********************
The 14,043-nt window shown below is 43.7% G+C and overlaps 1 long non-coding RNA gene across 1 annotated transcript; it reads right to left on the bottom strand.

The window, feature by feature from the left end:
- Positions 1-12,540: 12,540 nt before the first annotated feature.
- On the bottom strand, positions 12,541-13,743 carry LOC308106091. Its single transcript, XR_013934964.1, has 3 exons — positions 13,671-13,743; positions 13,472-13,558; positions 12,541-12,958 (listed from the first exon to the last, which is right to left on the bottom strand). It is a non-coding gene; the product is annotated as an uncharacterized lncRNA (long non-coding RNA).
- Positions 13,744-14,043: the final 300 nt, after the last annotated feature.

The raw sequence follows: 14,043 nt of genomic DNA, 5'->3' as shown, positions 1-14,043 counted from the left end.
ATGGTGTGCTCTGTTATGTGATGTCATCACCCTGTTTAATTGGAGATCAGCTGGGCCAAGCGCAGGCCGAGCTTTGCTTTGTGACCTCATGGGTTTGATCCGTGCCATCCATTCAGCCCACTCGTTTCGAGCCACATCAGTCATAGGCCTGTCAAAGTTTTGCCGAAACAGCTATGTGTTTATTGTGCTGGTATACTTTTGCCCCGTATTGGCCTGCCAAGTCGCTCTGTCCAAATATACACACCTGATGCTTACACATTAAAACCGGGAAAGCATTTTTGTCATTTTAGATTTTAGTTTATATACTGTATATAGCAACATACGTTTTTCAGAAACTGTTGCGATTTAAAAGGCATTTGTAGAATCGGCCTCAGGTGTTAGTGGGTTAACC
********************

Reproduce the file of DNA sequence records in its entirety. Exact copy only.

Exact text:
The 14,043-nt window shown below is 43.7% G+C and overlaps 1 long non-coding RNA gene across 1 annotated transcript; it reads right to left on the bottom strand.

The window, feature by feature from the left end:
- Positions 1-12,540: 12,540 nt before the first annotated feature.
- On the bottom strand, positions 12,541-13,743 carry LOC308106091. Its single transcript, XR_013934964.1, has 3 exons — positions 13,671-13,743; positions 13,472-13,558; positions 12,541-12,958 (listed from the first exon to the last, which is right to left on the bottom strand). It is a non-coding gene; the product is annotated as an uncharacterized lncRNA (long non-coding RNA).
- Positions 13,744-14,043: the final 300 nt, after the last annotated feature.

The raw sequence follows: 14,043 nt of genomic DNA, 5'->3' as shown, positions 1-14,043 counted from the left end.
ATGGTGTGCTCTGTTATGTGATGTCATCACCCTGTTTAATTGGAGATCAGCTGGGCCAAGCGCAGGCCGAGCTTTGCTTTGTGACCTCATGGGTTTGATCCGTGCCATCCATTCAGCCCACTCGTTTCGAGCCACATCAGTCATAGGCCTGTCAAAGTTTTGCCGAAACAGCTATGTGTTTATTGTGCTGGTATACTTTTGCCCCGTATTGGCCTGCCAAGTCGCTCTGTCCAAATATACACACCTGATGCTTACACATTAAAACCGGGAAAGCATTTTTGTCATTTTAGATTTTAGTTTATATACTGTATATAGCAACATACGTTTTTCAGAAACTGTTGCGATTTAAAAGGCATTTGTAGAATCGGCCTCAGGTGTTAGTGGGTTAACC